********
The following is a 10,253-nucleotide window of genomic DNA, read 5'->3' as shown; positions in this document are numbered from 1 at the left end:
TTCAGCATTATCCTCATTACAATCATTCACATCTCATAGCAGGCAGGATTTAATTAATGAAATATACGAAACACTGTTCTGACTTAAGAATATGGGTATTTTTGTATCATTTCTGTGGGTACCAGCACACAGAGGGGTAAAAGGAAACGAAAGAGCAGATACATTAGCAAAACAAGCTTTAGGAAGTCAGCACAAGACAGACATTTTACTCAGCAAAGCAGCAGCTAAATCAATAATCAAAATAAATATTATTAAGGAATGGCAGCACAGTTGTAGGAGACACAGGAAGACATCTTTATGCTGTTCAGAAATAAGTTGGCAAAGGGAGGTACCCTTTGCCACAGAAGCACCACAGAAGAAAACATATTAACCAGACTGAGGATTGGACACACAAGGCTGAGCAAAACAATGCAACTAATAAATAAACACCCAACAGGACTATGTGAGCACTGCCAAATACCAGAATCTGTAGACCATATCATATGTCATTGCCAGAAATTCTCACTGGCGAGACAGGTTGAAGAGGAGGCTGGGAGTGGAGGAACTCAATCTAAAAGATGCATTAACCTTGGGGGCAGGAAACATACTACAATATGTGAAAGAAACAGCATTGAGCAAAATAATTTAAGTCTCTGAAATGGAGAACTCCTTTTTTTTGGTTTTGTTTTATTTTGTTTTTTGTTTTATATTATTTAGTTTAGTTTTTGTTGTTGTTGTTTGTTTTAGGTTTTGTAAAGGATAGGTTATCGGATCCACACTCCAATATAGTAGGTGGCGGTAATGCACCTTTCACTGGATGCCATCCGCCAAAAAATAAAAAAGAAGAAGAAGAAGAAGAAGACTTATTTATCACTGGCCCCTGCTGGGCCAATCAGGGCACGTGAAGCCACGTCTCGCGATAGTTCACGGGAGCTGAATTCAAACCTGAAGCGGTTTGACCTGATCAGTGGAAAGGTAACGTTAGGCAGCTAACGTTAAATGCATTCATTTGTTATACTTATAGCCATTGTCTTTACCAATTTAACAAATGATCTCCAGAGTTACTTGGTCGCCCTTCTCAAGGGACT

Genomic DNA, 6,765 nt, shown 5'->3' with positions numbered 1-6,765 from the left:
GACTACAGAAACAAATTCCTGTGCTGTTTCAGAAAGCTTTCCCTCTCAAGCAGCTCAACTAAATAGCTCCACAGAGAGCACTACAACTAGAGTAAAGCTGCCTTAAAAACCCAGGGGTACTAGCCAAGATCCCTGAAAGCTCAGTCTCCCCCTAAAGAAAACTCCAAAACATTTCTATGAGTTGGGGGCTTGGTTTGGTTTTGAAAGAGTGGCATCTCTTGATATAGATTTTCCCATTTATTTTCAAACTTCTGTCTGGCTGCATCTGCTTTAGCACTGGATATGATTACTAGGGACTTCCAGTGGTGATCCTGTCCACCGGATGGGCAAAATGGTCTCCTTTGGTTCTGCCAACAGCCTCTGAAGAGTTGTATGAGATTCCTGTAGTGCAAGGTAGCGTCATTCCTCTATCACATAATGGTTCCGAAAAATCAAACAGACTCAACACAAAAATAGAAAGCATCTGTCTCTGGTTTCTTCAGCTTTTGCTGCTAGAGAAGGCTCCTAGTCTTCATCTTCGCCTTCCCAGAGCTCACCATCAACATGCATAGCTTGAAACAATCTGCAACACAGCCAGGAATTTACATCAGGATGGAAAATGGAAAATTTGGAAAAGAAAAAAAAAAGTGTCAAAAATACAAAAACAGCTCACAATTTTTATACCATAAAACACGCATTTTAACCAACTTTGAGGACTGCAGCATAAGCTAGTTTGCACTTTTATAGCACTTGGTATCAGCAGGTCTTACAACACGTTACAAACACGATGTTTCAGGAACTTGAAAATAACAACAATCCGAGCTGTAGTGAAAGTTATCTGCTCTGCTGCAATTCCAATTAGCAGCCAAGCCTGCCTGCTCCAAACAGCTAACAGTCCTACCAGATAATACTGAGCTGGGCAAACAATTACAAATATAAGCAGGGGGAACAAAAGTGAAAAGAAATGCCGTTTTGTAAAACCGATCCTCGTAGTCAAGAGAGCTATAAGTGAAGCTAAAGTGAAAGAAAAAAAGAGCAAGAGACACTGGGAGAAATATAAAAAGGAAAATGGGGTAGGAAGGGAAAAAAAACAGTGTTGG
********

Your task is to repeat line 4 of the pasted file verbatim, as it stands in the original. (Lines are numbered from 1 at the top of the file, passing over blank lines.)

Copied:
GACTACAGAAACAAATTCCTGTGCTGTTTCAGAAAGCTTTCCCTCTCAAGCAGCTCAACTAAATAGCTCCACAGAGAGCACTACAACTAGAGTAAAGCTGCCTTAAAAACCCAGGGGTACTAGCCAAGATCCCTGAAAGCTCAGTCTCCCCCTAAAGAAAACTCCAAAACATTTCTATGAGTTGGGGGCTTGGTTTGGTTTTGAAAGAGTGGCATCTCTTGATATAGATTTTCCCATTTATTTTCAAACTTCTGTCTGGCTGCATCTGCTTTAGCACTGGATATGATTACTAGGGACTTCCAGTGGTGATCCTGTCCACCGGATGGGCAAAATGGTCTCCTTTGGTTCTGCCAACAGCCTCTGAAGAGTTGTATGAGATTCCTGTAGTGCAAGGTAGCGTCATTCCTCTATCACATAATGGTTCCGAAAAATCAAACAGACTCAACACAAAAATAGAAAGCATCTGTCTCTGGTTTCTTCAGCTTTTGCTGCTAGAGAAGGCTCCTAGTCTTCATCTTCGCCTTCCCAGAGCTCACCATCAACATGCATAGCTTGAAACAATCTGCAACACAGCCAGGAATTTACATCAGGATGGAAAATGGAAAATTTGGAAAAGAAAAAAAAAAGTGTCAAAAATACAAAAACAGCTCACAATTTTTATACCATAAAACACGCATTTTAACCAACTTTGAGGACTGCAGCATAAGCTAGTTTGCACTTTTATAGCACTTGGTATCAGCAGGTCTTACAACACGTTACAAACACGATGTTTCAGGAACTTGAAAATAACAACAATCCGAGCTGTAGTGAAAGTTATCTGCTCTGCTGCAATTCCAATTAGCAGCCAAGCCTGCCTGCTCCAAACAGCTAACAGTCCTACCAGATAATACTGAGCTGGGCAAACAATTACAAATATAAGCAGGGGGAACAAAAGTGAAAAGAAATGCCGTTTTGTAAAACCGATCCTCGTAGTCAAGAGAGCTATAAGTGAAGCTAAAGTGAAAGAAAAAAAGAGCAAGAGACACTGGGAGAAATATAAAAAGGAAAATGGGGTAGGAAGGGAAAAAAAACAGTGTTGG